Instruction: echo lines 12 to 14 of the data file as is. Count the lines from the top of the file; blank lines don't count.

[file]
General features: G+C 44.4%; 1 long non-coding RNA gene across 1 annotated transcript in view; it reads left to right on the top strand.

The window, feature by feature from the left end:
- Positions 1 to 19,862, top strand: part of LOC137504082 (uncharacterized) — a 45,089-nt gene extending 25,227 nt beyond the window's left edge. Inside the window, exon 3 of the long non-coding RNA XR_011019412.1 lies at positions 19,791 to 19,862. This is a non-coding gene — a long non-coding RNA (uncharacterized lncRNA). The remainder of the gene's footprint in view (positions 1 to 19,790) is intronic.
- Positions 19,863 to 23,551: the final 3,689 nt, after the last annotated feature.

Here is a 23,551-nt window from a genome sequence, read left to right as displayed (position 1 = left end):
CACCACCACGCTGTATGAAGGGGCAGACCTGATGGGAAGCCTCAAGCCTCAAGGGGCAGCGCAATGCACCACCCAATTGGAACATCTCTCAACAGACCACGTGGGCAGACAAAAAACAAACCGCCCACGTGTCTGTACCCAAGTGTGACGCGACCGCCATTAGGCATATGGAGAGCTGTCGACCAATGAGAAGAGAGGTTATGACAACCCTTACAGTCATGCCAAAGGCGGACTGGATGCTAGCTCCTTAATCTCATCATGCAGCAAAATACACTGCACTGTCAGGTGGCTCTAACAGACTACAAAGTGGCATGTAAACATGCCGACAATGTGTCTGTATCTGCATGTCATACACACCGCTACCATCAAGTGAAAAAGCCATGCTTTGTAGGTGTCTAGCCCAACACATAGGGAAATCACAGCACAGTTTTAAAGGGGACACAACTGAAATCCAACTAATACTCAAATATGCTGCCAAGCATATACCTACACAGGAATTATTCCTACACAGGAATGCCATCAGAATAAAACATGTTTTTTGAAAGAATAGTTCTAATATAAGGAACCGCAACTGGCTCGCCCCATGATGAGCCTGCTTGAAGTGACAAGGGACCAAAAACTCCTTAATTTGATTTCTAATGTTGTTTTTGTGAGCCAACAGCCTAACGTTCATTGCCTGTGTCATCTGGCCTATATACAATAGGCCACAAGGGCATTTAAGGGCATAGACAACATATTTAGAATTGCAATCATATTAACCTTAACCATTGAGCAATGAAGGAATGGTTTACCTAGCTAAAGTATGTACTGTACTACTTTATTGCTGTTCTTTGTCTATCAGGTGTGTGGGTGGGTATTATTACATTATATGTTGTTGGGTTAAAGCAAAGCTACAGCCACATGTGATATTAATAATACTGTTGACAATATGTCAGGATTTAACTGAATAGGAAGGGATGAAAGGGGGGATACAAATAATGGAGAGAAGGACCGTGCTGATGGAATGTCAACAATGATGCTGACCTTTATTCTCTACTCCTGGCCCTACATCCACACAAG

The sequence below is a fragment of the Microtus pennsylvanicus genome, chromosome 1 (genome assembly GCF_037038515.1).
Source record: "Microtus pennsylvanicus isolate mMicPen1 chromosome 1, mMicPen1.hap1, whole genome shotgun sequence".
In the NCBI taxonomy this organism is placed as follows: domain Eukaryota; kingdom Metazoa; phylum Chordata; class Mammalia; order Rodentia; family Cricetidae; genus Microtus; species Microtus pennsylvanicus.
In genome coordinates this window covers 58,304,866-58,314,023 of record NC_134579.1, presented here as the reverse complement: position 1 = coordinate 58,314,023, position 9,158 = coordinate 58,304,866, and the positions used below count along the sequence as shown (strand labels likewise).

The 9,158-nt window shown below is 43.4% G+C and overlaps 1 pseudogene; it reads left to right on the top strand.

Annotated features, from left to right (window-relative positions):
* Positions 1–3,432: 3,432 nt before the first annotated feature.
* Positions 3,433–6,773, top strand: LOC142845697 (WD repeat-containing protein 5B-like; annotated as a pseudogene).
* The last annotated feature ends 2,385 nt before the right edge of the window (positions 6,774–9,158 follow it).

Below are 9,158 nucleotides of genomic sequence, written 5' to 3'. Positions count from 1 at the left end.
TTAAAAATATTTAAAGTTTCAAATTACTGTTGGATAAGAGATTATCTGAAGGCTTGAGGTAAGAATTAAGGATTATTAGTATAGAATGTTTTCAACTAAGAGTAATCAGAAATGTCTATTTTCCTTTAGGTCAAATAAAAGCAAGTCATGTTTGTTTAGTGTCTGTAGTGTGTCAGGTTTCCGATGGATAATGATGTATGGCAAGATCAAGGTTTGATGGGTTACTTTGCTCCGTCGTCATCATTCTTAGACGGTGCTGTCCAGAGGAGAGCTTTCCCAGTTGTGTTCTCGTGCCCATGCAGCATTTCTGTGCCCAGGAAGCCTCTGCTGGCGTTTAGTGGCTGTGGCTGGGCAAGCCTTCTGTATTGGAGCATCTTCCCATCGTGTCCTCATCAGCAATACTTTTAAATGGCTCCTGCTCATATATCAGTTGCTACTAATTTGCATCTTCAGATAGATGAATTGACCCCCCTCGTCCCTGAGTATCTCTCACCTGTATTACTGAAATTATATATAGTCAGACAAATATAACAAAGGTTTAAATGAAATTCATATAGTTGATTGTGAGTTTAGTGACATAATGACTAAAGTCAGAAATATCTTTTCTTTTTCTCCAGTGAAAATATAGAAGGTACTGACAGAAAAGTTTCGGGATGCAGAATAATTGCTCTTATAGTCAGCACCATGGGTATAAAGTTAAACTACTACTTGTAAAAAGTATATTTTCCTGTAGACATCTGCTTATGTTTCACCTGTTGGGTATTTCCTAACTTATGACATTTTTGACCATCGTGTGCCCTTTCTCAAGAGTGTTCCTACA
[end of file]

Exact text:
Annotated features, from left to right (window-relative positions):
* Positions 1–3,432: 3,432 nt before the first annotated feature.
* Positions 3,433–6,773, top strand: LOC142845697 (WD repeat-containing protein 5B-like; annotated as a pseudogene).